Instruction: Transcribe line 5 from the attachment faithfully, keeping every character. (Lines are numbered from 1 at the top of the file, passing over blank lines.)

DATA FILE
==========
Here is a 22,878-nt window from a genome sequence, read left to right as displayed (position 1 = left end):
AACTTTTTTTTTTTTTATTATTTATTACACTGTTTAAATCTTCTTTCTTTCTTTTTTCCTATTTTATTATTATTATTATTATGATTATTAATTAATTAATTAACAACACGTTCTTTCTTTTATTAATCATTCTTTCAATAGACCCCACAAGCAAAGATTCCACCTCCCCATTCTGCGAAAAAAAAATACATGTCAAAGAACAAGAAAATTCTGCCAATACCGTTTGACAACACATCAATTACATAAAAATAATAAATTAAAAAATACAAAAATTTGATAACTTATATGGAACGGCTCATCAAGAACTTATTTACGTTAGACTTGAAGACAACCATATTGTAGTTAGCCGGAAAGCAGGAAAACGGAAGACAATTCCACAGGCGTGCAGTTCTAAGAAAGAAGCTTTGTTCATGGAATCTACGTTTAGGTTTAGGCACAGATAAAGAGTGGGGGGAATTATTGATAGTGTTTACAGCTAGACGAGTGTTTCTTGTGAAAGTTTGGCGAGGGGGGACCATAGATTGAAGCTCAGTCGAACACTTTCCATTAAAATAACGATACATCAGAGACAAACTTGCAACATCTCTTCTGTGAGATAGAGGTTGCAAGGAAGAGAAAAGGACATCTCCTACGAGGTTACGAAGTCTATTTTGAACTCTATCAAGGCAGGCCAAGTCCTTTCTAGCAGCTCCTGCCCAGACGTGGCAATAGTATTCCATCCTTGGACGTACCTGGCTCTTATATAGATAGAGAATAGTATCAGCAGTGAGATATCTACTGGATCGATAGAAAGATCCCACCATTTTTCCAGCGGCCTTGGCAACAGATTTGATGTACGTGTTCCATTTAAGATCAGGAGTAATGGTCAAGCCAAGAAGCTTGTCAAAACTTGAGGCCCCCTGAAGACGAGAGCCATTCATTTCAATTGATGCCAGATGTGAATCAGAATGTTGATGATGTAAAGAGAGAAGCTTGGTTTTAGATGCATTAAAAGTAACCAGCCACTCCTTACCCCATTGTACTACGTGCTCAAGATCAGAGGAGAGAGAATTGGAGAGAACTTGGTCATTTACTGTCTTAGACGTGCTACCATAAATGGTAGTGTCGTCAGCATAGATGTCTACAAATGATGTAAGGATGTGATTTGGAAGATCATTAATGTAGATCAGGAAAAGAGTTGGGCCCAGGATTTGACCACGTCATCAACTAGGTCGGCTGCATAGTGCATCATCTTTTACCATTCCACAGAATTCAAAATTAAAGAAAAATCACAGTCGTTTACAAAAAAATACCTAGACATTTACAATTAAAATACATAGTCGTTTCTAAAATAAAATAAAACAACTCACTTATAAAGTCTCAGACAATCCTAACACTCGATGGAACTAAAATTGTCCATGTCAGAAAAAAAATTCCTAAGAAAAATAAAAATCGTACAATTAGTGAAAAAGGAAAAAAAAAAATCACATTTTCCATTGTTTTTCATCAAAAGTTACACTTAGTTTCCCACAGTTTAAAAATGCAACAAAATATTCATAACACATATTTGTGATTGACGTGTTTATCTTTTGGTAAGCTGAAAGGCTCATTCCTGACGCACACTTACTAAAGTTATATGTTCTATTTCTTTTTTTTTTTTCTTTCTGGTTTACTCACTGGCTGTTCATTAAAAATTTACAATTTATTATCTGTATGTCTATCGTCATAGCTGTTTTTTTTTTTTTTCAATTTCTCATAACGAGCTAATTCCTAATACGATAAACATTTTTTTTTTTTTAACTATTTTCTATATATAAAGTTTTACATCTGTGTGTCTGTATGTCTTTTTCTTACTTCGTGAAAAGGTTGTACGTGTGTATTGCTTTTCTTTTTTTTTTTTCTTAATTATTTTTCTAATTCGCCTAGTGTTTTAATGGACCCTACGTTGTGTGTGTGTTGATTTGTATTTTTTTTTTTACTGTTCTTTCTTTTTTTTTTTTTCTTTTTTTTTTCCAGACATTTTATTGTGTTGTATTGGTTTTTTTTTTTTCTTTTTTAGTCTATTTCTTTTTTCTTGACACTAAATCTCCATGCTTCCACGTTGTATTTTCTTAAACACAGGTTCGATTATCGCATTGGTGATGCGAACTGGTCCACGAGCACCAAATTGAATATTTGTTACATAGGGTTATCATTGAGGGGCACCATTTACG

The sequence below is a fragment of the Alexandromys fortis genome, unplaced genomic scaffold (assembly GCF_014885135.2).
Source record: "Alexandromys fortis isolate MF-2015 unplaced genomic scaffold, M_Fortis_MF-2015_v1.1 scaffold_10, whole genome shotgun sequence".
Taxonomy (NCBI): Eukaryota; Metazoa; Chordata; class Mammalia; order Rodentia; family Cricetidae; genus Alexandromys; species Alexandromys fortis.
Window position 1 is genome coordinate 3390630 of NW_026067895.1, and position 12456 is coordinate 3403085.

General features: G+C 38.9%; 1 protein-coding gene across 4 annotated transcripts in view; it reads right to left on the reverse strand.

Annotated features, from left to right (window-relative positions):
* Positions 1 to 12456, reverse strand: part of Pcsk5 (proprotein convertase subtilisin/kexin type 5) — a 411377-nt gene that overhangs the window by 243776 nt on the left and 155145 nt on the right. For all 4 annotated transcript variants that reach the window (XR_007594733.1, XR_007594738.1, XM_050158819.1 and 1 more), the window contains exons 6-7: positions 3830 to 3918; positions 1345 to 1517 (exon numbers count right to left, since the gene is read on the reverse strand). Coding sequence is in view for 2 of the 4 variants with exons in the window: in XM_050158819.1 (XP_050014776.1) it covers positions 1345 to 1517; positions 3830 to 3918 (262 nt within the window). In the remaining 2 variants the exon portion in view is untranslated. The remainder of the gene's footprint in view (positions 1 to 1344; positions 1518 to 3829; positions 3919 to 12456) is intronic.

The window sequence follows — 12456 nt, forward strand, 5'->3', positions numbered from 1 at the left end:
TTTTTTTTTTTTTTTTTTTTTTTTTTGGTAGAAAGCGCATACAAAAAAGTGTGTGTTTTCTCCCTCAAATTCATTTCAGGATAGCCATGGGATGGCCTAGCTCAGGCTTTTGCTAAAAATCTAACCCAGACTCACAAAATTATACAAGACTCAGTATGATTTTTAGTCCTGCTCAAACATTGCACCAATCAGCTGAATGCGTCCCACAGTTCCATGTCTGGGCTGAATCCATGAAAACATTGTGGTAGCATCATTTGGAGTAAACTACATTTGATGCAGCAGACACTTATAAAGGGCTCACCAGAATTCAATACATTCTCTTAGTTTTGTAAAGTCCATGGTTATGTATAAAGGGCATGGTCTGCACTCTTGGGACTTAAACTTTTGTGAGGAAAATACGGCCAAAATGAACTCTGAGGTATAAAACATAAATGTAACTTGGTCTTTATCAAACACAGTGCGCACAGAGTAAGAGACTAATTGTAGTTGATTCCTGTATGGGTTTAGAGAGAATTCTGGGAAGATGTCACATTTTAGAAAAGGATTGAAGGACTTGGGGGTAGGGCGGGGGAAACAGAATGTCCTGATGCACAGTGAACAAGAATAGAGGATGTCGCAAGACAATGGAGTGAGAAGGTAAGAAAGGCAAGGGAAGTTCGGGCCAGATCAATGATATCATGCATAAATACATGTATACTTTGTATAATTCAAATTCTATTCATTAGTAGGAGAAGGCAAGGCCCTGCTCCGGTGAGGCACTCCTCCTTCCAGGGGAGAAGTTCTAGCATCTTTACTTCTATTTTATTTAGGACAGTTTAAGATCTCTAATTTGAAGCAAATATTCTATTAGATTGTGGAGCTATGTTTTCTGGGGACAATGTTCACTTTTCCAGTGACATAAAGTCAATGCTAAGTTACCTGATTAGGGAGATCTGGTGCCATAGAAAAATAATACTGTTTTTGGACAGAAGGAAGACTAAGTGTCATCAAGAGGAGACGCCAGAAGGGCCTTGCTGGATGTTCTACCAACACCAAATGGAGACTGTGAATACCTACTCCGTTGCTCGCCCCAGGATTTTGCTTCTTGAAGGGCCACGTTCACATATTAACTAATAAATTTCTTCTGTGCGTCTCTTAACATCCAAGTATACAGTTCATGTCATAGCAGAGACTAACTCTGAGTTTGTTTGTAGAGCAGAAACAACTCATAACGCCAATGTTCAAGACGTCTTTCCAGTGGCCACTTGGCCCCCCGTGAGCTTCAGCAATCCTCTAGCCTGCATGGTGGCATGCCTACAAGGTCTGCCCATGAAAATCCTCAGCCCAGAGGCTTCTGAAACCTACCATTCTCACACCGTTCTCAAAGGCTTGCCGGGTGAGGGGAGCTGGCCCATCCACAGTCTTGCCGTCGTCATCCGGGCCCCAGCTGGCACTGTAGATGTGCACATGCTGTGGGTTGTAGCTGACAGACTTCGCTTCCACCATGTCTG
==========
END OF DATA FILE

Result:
Taxonomy (NCBI): Eukaryota; Metazoa; Chordata; class Mammalia; order Rodentia; family Cricetidae; genus Alexandromys; species Alexandromys fortis.